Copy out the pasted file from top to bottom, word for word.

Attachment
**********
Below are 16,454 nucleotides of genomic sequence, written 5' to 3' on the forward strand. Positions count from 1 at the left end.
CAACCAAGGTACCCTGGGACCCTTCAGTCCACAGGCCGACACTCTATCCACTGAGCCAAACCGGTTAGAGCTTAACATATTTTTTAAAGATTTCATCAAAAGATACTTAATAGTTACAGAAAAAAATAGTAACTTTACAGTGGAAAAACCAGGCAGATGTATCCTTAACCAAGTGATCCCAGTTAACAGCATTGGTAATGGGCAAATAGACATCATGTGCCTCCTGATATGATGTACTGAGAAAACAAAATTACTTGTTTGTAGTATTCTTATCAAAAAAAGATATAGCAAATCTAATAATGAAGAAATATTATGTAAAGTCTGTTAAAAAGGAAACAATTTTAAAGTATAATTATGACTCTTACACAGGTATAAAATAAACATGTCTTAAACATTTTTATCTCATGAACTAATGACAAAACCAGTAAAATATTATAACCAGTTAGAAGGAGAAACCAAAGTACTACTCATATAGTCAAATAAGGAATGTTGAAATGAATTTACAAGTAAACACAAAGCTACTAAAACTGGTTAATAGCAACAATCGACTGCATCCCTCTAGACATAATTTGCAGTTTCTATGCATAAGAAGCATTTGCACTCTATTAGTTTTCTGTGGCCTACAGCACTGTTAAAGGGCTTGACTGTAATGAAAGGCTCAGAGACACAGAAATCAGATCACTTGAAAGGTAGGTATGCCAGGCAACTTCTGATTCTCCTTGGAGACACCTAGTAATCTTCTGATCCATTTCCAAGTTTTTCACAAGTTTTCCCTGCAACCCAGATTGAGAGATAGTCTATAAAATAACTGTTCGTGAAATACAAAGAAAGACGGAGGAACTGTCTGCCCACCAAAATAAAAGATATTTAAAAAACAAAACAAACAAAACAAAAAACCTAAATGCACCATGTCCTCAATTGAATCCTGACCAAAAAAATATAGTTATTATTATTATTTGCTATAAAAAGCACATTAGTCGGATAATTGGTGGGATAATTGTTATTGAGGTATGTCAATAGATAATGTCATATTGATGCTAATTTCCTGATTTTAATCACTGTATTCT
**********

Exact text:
Below are 16,454 nucleotides of genomic sequence, written 5' to 3' on the forward strand. Positions count from 1 at the left end.
CAACCAAGGTACCCTGGGACCCTTCAGTCCACAGGCCGACACTCTATCCACTGAGCCAAACCGGTTAGAGCTTAACATATTTTTTAAAGATTTCATCAAAAGATACTTAATAGTTACAGAAAAAAATAGTAACTTTACAGTGGAAAAACCAGGCAGATGTATCCTTAACCAAGTGATCCCAGTTAACAGCATTGGTAATGGGCAAATAGACATCATGTGCCTCCTGATATGATGTACTGAGAAAACAAAATTACTTGTTTGTAGTATTCTTATCAAAAAAAGATATAGCAAATCTAATAATGAAGAAATATTATGTAAAGTCTGTTAAAAAGGAAACAATTTTAAAGTATAATTATGACTCTTACACAGGTATAAAATAAACATGTCTTAAACATTTTTATCTCATGAACTAATGACAAAACCAGTAAAATATTATAACCAGTTAGAAGGAGAAACCAAAGTACTACTCATATAGTCAAATAAGGAATGTTGAAATGAATTTACAAGTAAACACAAAGCTACTAAAACTGGTTAATAGCAACAATCGACTGCATCCCTCTAGACATAATTTGCAGTTTCTATGCATAAGAAGCATTTGCACTCTATTAGTTTTCTGTGGCCTACAGCACTGTTAAAGGGCTTGACTGTAATGAAAGGCTCAGAGACACAGAAATCAGATCACTTGAAAGGTAGGTATGCCAGGCAACTTCTGATTCTCCTTGGAGACACCTAGTAATCTTCTGATCCATTTCCAAGTTTTTCACAAGTTTTCCCTGCAACCCAGATTGAGAGATAGTCTATAAAATAACTGTTCGTGAAATACAAAGAAAGACGGAGGAACTGTCTGCCCACCAAAATAAAAGATATTTAAAAAACAAAACAAACAAAACAAAAAACCTAAATGCACCATGTCCTCAATTGAATCCTGACCAAAAAAATATAGTTATTATTATTATTTGCTATAAAAAGCACATTAGTCGGATAATTGGTGGGATAATTGTTATTGAGGTATGTCAATAGATAATGTCATATTGATGCTAATTTCCTGATTTTAATCACTGTATTCT